Building blocks of the apoptotic pore: how Bax and Bak are activated and oligomerize during apoptosis

Cell Death Differ. 2014 Feb;21(2):196-205. doi: 10.1038/cdd.2013.139. Epub 2013 Oct 25.


The central role of the Bcl-2 family in regulating apoptotic cell death was first identified in the 1980s. Since then, significant in-roads have been made in identifying the multiple members of this family, characterizing their form and function and understanding how their interactions determine whether a cell lives or dies. In this review we focus on the recent progress made in characterizing the proapoptotic Bcl-2 family members, Bax and Bak. This progress has resolved longstanding controversies, but has also challenged established theories in the apoptosis field. We will discuss different models of how these two proteins become activated and different 'modes' by which they are inhibited by other Bcl-2 family members. We will also discuss novel conformation changes leading to Bak and Bax oligomerization and speculate how these oligomers might permeabilize the mitochondrial outer membrane.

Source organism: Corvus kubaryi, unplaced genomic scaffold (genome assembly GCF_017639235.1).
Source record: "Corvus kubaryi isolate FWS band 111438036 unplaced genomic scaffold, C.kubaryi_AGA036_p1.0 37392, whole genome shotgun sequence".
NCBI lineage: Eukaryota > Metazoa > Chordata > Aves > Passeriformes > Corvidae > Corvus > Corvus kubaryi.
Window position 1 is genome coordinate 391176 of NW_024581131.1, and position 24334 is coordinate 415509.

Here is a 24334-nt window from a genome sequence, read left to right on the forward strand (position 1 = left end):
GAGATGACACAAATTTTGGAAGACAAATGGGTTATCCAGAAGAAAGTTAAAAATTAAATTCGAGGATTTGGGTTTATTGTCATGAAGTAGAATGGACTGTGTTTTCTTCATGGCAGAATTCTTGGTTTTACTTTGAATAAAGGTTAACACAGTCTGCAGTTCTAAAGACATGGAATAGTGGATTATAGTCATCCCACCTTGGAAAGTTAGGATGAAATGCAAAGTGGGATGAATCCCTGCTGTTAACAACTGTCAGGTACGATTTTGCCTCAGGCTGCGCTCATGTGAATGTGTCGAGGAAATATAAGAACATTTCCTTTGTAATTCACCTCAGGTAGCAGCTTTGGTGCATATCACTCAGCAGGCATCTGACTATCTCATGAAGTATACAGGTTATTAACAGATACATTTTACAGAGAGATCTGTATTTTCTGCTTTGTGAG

Publication types

  • Research Support, Non-U.S. Gov't
  • Review

MeSH terms

  • Apoptosis*
  • Humans
  • Mitochondrial Membranes / metabolism*
  • Protein Binding
  • Protein Multimerization*
  • bcl-2 Homologous Antagonist-Killer Protein / chemistry*
  • bcl-2 Homologous Antagonist-Killer Protein / metabolism*
  • bcl-2-Associated X Protein / chemistry*
  • bcl-2-Associated X Protein / metabolism*


  • BAK1 protein, human
  • BAX protein, human
  • bcl-2 Homologous Antagonist-Killer Protein
  • bcl-2-Associated X Protein